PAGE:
The tools and equipment you use for gardening determine how well your tasks go. If your hedge trimmers are not sharp enough, then it could take twice, as usual, to get those hedges in perfect shape. So, always go for the best quality when buying gardening tools. Even if your budget can only afford second-hand tools, ensure they are in good condition. Picking the best equipment is only part of the job. You must also know how to take care of them.
Not many people, especially novice gardeners, take tool maintenance seriously. The problem with leaving your gardening equipment dirty and uncared for is that they tend to wear out faster than usual. Tools that could last more than a decade are only good for a few years due to a lack of maintenance. Additionally, uncleaned equipment can affect the health of your plants. Failing to clean hoes, for example, could lead to the transfer of weed seeds and soil, bacteria, and fungi. Therefore, take the time to maintain your tools and prevent such problems. This simple guide gives you a few ideas.
As tedious as it seems, you should maintain your gardening equipment regularly. If you use them daily, then the tools need a degree of care every time you finish.
Cleaning is the most important part of gardening tool care. Working in the soil means your tools come into contact with a lot of contaminants, some of which can be harmful to plants. Even if you don’t apply pesticides, you still have to worry about weeds, pathogens, and pests. If you don’t clean equipment after use, these contaminants could end up in healthy plants. For digging tools, remove the dirt or mud first before cleaning. Use soapy water to wash gardening equipment to remove all dirt.
Bleach diluted in water works wonders for tools used in pest-infested areas. Some equipment might require a scrub to get clean. Steel wool scrubs most tools without damaging them. Be particularly careful with the ones used for chemical applications because any remnants could corrode the metal. If you don’t have the time to wash your tools, then brush them. Alternatively, you can use a cotton pad dipped in alcohol to wipe small cutting tools, such as shears, hedge trimmers, and pruners.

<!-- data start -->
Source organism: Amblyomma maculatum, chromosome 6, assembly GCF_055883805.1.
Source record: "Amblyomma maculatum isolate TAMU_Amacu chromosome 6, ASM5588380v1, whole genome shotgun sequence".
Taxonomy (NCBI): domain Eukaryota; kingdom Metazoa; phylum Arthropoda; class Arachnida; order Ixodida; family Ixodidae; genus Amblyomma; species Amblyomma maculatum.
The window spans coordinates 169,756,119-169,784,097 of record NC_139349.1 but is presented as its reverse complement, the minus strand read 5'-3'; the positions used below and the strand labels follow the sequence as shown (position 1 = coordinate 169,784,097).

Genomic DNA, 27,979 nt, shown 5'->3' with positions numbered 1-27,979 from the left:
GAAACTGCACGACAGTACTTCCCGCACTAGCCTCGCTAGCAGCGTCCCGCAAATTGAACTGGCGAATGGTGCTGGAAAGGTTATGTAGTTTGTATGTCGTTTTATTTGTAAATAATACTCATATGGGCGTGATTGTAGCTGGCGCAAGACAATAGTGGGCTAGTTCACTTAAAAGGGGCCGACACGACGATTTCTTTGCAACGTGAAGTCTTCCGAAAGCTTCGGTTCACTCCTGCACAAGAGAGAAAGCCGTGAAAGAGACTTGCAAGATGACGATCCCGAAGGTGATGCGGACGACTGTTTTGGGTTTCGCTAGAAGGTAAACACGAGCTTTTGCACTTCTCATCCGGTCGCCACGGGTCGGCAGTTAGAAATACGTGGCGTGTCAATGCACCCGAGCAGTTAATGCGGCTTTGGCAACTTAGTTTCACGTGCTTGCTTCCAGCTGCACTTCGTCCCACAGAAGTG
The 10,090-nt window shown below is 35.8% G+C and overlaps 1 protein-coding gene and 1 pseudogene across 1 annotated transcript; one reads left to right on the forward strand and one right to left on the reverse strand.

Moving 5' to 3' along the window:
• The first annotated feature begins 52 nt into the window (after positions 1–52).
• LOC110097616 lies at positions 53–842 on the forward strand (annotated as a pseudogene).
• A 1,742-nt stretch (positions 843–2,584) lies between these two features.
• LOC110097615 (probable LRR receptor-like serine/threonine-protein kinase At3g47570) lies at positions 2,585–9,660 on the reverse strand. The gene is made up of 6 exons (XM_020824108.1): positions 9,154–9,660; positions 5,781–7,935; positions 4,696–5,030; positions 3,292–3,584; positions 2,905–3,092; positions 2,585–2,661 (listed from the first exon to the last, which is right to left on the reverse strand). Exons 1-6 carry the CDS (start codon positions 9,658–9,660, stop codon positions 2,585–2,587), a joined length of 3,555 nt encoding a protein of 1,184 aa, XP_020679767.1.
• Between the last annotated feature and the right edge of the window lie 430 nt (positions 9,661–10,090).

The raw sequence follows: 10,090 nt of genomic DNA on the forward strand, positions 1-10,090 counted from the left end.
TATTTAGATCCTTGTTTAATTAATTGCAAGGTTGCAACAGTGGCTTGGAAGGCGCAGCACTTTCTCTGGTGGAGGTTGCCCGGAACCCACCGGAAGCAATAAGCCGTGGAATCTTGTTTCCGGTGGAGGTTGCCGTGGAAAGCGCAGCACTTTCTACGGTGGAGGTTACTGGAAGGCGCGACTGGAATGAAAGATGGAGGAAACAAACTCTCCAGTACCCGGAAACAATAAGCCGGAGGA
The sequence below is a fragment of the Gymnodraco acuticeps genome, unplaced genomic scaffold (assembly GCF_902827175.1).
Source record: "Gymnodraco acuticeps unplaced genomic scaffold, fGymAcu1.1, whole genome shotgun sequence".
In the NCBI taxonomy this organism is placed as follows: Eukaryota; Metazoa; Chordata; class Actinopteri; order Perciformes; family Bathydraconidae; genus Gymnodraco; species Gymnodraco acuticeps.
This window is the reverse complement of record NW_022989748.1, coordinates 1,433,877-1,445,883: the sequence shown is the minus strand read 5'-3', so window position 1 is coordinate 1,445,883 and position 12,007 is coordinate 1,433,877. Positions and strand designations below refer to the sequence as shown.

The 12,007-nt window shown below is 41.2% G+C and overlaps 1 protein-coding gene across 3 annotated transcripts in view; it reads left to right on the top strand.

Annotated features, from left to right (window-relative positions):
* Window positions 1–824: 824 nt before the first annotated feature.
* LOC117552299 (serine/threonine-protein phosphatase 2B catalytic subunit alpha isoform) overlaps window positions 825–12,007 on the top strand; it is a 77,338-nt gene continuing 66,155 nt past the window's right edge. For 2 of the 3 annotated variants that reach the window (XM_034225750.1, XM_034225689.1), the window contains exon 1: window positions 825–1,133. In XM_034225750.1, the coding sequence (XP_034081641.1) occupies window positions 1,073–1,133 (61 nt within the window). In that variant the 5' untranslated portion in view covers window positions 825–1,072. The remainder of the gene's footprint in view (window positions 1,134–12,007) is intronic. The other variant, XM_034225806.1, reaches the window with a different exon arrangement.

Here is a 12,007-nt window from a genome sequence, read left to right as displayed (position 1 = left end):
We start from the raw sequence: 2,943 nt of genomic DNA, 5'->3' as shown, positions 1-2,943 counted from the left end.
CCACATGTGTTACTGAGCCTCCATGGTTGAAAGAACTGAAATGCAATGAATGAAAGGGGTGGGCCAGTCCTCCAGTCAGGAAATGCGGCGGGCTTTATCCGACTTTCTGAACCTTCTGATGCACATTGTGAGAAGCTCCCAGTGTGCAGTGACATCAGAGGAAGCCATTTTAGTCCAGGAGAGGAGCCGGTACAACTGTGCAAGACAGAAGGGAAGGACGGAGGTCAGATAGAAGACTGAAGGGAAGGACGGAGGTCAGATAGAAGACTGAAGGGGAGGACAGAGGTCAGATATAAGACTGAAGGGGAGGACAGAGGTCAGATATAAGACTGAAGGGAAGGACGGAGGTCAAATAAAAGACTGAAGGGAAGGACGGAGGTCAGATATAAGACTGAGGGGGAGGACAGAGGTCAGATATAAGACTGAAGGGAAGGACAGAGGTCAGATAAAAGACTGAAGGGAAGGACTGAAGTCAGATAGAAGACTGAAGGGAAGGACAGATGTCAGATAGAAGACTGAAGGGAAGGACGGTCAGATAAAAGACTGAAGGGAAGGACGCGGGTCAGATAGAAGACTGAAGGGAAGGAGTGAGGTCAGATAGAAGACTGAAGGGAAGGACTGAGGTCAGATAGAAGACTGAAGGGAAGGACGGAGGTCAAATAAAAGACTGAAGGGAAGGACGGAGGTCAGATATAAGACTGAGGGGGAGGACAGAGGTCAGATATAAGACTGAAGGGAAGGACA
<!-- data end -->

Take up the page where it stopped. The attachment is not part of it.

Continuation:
Never store gardening equipment while wet. After cleaning, leave them out to dry or wipe them with a rag if you want to put them away immediately. Drying tools prevents rusting and rotting on wooden handles. The storage area should also be dry to avoid moisture collecting on surfaces. It’s why you should have a shed for your tools if you live in a wet environment. Ensure that the storage space has proper ventilation.
The way you store gardening tools after use matters as well. Keep hand tools in a bucket filled with oily sand or pebbles to avoid rust. Hung large tools upside down to prevent dulling of the blades. If you have sufficient space, then each tool should get its place. Remember to store equipment safely, particularly if other people use the storage area.
If you saw, prune or mow often, then the edges will eventually dull, making your tasks difficult. Dull edges also cause plant injury, which is detrimental to growth. So, make a habit of sharpening edges regularly for saws, loppers, hoes and other cutting tools. Use a file or whetstone for sharpening and then oil the equipment.